Album Review: Chlöe – In Pieces

[Parkwood/Columbia; 2023]

Most major stars start young and evolve with time. From Rihanna to Beyoncé to Usher to Madonna to Michael Jackson, over the years a lot of the greats change their style of performing, writing, singing, and presenting themselves, reaching unique forms of greatness that in retrospect make it hard to grasp that they weren’t always that way, and harder even to acknowledge they weren’t as good.

How then, do you steward a talent like Chlöe Bailey? Freshly out of the sister duo Chlöe x Halle, as a soloist she has yet to fail to show she has true skill whenever she picks up a microphone. Be it taking on the classics like Nina Simone and Minnie Riperton, or showing what she can do with her own songs, Bailey consistently proves herself skilled in every avenue. She pulls focus, she doesn’t blend in, she has every making of a pop star. The question is, is it enough? If the age of talent show TV has taught us anything, it is that it takes more than talent to make a record. Has she got what it takes?

Bailey’s sheer intensity makes that hard to determine. After playing sexy pop starlet for three scrapped singles, she truly started the album cycle with the single “Pray It Away”, laying down grand expectations for her debut album. That promise is mirrored on In Pieces‘ dramatic intro of harmonies and horns. The song captures the star quite well: It is a sonic oxymoron that simultaneously shoots for emotional vulnerability and is carried by the singer’s all-encompassing confidence. It fails to land as either a plea or an anthem because Bailey plays both too well. It is overproduced, and overperformed to scale. This myriad of excesses reaches for the stars and lands at perfectly adequate. You can’t dismiss it, it’s too much to dismiss, but you can’t love it, it’s just not quite there.

“Too much” is a mode the artist is rather fond of. Party jam “Body Do” is approached with a level of diva seriousness that shows she paid good attention to her mentor’s Coachella set. It’s undeniably fun for the listener, you’re just left unsure whether it’s fun for the singer. Even with the breezy afrobeat production of “I Don’t Mind”, Bailey affects her voice as if delivering a dramatic monologue. She commands the sound, never failing to give her all in a performance just because she can. By “Worried”, the music simply can’t keep up with her. Her sing-rapping captivates the listener with great one-liners like “my favorite part ‘bout business is when you mind your own”, while the chorus is a true ear-worm – yet the production doesn’t rise past competent.

Eventually, however, the artist does seem to relax. The interlude “Fallin 4 U” is the first moment when she seems to rely on her charisma, which is what anchors her through the 00s pastiche “How Does It Feel”. The characteristic mid-aughts melodrama gels well with Bailey’s habit of treating music like acting, and her collaborator, actual 00s star Chris Brown, pulls his weight without going overboard, balancing the song out and creating one of the album’s best pieces. The melodrama seamlessly carries over in the transition to “Feel Me Cry”, a more minimal song where the singer and the song are truly one, sharing a single passionate affectation that comes across beautifully. Following that, the pair of “Make It Look Easy” and “Looze U” make for particularly intimate moments where Bailey’s ability to convey pain through song really gets a chance to properly shine. In a body of work devoted to building her credibility as a pop star, this mellow middle part of In Pieces adds to her credit as purely a singer.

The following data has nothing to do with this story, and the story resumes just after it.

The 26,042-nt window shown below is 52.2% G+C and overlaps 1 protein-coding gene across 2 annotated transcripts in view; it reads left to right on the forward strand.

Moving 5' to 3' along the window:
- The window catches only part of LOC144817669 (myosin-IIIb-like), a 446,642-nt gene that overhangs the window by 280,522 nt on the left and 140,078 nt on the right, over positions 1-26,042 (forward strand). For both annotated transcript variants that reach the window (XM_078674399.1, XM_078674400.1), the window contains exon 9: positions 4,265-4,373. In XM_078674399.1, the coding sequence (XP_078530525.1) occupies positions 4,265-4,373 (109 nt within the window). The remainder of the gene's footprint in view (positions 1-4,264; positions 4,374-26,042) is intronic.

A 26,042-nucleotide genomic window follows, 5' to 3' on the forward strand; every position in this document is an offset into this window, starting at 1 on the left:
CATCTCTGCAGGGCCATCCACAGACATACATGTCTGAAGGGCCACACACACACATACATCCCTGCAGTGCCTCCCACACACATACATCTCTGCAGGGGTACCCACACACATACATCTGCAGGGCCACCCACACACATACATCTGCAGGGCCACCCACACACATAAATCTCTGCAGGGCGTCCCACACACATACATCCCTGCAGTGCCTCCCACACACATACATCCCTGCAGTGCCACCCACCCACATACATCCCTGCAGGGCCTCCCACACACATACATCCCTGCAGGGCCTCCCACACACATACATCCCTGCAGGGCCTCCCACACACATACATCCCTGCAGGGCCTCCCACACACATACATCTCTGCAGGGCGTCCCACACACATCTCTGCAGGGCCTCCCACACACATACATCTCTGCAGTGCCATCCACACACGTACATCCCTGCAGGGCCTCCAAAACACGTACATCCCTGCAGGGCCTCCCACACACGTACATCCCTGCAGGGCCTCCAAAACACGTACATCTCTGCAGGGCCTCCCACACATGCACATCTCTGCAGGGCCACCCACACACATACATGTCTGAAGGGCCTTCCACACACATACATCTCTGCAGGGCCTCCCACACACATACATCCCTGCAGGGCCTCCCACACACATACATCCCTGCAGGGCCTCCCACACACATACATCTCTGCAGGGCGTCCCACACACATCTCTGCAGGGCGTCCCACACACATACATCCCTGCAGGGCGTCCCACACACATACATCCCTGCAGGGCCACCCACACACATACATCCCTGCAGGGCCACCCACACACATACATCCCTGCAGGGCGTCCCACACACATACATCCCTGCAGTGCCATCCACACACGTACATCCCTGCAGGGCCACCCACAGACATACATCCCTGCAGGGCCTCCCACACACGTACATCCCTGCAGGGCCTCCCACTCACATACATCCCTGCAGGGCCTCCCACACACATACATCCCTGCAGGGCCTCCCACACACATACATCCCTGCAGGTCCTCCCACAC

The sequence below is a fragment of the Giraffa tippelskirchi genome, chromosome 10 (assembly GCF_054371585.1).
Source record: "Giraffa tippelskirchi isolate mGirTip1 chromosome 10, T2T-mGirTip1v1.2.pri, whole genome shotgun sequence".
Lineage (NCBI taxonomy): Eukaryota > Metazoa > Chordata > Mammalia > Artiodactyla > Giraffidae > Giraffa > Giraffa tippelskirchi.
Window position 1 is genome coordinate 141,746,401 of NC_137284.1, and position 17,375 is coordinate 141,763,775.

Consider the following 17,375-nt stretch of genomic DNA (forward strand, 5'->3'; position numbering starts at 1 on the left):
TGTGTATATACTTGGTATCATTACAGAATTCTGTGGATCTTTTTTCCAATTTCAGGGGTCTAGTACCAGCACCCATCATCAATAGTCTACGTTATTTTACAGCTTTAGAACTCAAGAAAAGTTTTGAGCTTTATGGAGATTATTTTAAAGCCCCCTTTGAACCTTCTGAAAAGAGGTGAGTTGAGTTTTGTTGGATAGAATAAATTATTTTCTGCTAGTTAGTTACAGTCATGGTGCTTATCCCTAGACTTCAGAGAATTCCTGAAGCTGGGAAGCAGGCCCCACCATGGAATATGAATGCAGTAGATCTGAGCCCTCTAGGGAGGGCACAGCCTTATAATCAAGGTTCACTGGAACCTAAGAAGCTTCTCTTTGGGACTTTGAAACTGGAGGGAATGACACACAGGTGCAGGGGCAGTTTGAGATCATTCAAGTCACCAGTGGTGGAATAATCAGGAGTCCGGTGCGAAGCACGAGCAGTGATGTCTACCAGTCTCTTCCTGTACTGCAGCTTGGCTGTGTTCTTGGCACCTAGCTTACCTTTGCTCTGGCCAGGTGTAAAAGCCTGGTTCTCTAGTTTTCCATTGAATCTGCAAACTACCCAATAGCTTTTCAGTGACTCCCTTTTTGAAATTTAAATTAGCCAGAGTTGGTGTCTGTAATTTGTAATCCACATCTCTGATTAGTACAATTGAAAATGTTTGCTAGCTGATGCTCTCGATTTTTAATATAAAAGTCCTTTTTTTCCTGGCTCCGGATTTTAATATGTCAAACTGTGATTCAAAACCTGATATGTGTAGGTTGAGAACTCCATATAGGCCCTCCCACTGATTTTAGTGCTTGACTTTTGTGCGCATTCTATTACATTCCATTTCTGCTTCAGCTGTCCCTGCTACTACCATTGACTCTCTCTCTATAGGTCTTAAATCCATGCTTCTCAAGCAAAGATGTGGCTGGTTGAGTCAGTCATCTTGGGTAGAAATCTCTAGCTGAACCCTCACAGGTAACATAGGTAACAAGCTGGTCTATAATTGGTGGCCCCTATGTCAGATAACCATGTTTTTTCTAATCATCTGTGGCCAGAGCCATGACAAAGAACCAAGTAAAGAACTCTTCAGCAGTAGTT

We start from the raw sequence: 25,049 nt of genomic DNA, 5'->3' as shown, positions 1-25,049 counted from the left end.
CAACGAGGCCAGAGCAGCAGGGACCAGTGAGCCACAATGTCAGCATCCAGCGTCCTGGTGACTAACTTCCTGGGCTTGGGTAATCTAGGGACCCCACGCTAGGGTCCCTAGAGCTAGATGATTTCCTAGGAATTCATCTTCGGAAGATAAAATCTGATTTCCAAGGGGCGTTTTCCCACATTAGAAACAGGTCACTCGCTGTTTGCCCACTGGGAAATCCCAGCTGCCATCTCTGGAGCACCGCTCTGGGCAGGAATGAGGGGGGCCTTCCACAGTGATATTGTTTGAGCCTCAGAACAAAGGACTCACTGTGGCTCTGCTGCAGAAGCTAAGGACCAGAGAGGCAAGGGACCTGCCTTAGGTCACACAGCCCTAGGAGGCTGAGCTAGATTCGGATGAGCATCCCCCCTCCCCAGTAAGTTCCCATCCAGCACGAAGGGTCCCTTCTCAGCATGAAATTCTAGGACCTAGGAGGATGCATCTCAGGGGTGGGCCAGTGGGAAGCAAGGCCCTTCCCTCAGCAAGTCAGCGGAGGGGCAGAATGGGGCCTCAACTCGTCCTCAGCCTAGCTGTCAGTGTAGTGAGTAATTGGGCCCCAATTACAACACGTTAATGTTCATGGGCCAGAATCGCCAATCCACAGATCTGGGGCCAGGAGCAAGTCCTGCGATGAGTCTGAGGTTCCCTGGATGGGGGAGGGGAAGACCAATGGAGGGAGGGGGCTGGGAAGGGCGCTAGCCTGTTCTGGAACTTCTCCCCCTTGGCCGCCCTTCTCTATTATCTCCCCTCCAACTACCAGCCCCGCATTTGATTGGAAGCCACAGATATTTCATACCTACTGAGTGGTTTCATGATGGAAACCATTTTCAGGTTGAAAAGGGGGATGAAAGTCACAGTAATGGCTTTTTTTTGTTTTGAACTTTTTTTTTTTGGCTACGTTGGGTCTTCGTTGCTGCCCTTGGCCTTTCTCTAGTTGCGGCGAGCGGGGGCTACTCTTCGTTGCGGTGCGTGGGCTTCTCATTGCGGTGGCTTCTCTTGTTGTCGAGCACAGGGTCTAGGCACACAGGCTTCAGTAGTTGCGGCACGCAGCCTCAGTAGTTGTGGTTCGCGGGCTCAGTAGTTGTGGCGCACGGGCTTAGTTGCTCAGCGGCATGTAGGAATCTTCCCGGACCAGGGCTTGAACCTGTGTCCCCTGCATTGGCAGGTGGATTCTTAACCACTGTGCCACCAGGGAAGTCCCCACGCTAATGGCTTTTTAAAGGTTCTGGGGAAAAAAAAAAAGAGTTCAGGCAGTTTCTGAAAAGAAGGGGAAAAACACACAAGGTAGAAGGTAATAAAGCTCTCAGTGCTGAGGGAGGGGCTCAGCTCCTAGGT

The pop star still stands central, however, as “Told Ya” featuring Missy Elliot quickly reminds us. The choices in sound, performance, and collaborator are so reminiscent of Ciara that it’s almost a tribute, which is by no means a bad thing when one is shooting for 00s fun. Missy Elliot brings in the effortless pure style you expect of her, and a beat switch up towards the end makes this one of the album’s more attention-grabbing moments. The marriage between Chlöe Bailey and the 00s reaches its pinnacle, however, in the following “Cheatback”. The acoustic guitars furnish the perfect backdrop for Bailey to show us the range of her rapper/singer-songwriter/actress skillset with a perfect sense of drama that makes this song a verbal assassination worthy of 00s greats. With a Future verse that has the decency of not getting in her way, Bailey makes this the album’s centerpiece and a moment that truly proves what she brings to the table as an artist.

Bringing it all to a close are the piano-based interlude “Heart On My Sleeve” and the titular ballad. A song like “In Pieces” demands a singer at the level of Chlöe Bailey, but I dare say a singer at the level of Chlöe Bailey doesn’t demand a song like “In Pieces”. It’s not impossible that Bailey really wanted to make a song like this, but such a by-the-books ballad in a pop album reeks of box-ticking, and the run from “Feel Me Cry” to “Looze U” proves Bailey can deliver emotional vulnerability and vocal dexterity without sacrificing compelling musicality. In such a labored album, such a simplistic closer feels underwhelming.

In Pieces is certainly a memorable listen, and we’re left to see what kind of returns this grab bag of radio hits will yield, but it does not answer the central question: What to make of Chlöe Bailey. Sure, she made a good album, but also an album that sounds like it wants to be a lot more than it is. Despite having released three albums with her sister, it feels like a debut more than anything else she’s made. Though freer than the critically acclaimed Ungodly Hour, it is also less focused. Her performance rises to greater heights, but her music doesn’t always rise with her. Still, it is a work laden with potential, and I have no doubt this is just a step in the journey toward musical greatness that matches the talent that is already there.